Switching Roles

February 1, 2013

So I’m ready to publicly, officially let you all know that I’m pregnant.  Due August 2013.  Now I’m moving from the midwife role to the midwifery client role, which is so much fun, and provides a lot of insight for me clinically.

I started by asking my best friend to be my sperm donor.  We’d discussed it theoretically many times over the years, while I was single and while I had a girlfriend, so it wasn’t a huge surprise.  We cobbled together a donor agreement using pieces we liked from other agreements we’d found, and came up with something that works well for us both.  In the meanwhile, I spent a few months preparing my body for conception.  Because I had very irregular cycles, averaging 3 months long and generally anovulatory, I took a multi-pronged approach: thorough charting, acupuncture, herbs, pelvic floor work, fertility yoga, lots of supplements, Mayan abdominal massage…I can’t even remember all I did.  I also made sure I got a pap smear.  And I’m not sure what did it (maybe all of it?), but my cycles shortened down to 40-ish days, and the cycle before my first insemination, I ovulated for the first time in six months!

I was expecting that it might take a while to conceive, given my own crazy cycles and my mom’s struggles with infertility.  I myself am a Clomid baby, and she tried for years to have another baby, but it never happened, and I’m her only child.  So I had emotionally prepared myself for it to take 6 months, or a year, and that I might end up getting some fancy expensive doctors involved.

So my first cycle of insemination, I was telling myself it was the practice run, learning the logistics.  I was just proud of myself that I nailed the timing, and that I did in fact ovulate at all!  Once I got my temp spike, things shifted from thinking and doing to just waiting.  The two week wait is ridiculous.  Torturous and crazy-making.  My boobs are kinda sore–is it only because I’m squeezing them all the time to see if they’re sore?!  In the end, I couldn’t even wait the whole two weeks, and 12 days post ovulation, I peed on a stick without telling anyone because it was too early.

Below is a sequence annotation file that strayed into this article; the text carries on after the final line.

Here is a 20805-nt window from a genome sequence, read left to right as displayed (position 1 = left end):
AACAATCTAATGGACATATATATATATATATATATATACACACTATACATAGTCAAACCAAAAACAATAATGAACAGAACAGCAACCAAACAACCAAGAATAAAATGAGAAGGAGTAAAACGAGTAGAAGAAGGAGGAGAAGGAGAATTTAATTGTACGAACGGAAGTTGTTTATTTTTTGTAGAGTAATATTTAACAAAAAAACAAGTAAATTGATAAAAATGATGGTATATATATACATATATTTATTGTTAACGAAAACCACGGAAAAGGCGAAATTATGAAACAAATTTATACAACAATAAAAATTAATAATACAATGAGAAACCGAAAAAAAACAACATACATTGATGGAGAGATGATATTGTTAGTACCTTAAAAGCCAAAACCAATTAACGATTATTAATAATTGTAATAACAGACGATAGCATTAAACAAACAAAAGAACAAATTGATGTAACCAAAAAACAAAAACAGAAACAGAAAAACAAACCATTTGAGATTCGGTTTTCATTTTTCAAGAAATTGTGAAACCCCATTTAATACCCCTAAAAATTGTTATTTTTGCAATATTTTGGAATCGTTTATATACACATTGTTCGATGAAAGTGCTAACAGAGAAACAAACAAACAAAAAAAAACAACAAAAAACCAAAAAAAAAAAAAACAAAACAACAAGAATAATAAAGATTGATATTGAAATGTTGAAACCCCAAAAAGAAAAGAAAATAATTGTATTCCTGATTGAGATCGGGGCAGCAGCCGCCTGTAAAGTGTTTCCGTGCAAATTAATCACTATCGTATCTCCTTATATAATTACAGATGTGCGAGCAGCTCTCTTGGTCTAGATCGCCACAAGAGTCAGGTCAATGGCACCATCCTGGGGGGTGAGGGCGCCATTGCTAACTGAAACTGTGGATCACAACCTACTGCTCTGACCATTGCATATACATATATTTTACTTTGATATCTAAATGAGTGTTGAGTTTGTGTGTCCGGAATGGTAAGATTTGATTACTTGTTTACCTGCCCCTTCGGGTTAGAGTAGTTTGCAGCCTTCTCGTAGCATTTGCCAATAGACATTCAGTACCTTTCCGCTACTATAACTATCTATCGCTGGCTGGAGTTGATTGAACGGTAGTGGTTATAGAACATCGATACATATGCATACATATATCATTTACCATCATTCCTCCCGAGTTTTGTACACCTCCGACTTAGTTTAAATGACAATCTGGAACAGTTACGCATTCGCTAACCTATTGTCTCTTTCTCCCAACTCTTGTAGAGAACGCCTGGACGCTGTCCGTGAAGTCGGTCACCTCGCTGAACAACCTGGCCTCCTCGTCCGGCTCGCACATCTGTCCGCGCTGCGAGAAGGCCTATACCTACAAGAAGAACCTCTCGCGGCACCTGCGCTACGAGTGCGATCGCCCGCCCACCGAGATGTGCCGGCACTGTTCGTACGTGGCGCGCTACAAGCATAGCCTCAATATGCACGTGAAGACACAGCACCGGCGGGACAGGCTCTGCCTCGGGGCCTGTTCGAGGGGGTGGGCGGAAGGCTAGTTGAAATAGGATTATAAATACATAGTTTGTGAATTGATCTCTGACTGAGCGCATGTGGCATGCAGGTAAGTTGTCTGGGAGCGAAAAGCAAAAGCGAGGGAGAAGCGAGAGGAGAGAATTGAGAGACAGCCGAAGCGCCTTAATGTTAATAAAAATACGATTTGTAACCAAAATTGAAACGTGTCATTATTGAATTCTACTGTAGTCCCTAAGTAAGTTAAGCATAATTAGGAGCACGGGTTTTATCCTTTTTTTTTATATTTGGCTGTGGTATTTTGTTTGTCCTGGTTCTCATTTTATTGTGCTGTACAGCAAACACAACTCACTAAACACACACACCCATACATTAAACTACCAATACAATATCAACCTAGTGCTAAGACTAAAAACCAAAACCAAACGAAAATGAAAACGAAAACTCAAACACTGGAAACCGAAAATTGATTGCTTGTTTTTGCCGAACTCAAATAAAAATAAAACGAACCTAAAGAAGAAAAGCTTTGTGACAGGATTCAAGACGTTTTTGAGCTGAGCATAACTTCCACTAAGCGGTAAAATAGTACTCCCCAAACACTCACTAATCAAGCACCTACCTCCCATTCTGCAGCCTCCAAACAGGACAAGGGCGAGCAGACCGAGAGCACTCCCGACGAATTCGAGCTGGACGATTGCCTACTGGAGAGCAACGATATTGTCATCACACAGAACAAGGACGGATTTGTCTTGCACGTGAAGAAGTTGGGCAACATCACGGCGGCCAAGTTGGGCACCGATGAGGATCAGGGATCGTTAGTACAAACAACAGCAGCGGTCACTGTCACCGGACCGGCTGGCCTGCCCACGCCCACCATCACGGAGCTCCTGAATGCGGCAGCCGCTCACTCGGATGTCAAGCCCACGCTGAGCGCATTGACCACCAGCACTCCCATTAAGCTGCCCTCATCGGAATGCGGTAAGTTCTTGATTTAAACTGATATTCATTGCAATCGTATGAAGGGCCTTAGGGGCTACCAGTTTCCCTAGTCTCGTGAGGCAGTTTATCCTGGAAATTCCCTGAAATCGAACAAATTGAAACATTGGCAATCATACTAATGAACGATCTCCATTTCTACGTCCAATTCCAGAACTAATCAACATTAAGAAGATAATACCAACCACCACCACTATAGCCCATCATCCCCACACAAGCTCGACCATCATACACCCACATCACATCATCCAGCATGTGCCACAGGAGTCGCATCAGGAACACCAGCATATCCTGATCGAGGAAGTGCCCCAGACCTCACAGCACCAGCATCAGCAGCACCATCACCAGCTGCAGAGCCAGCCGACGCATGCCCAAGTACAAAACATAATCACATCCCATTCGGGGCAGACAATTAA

It was positive.  Faintly, but unmistakable.

I was shocked.  It’s not common to get pregnant the first try, and I was certainly expecting to be on the other end of the spectrum, taking a long time and possibly some interventions.  I spent the first few weeks thinking that even if I miscarry, this is still helpful information, because it means my ovaries work well enough, and that my donor isn’t shooting blanks, and that I have a decent grasp of charting and timing.  I was waiting for the other shoe to drop, but it hasn’t yet.

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Author Bio: Jasper Moon, CPM LMT (they/ them)

Perinatal care specialist. Spouse and parent. Vegan; drinks a lot of tea. Birthed our kid and also carried a surrogacy. Board game (and generally) geeky. Goat hugger extraordinaire.

Read more about Jay here.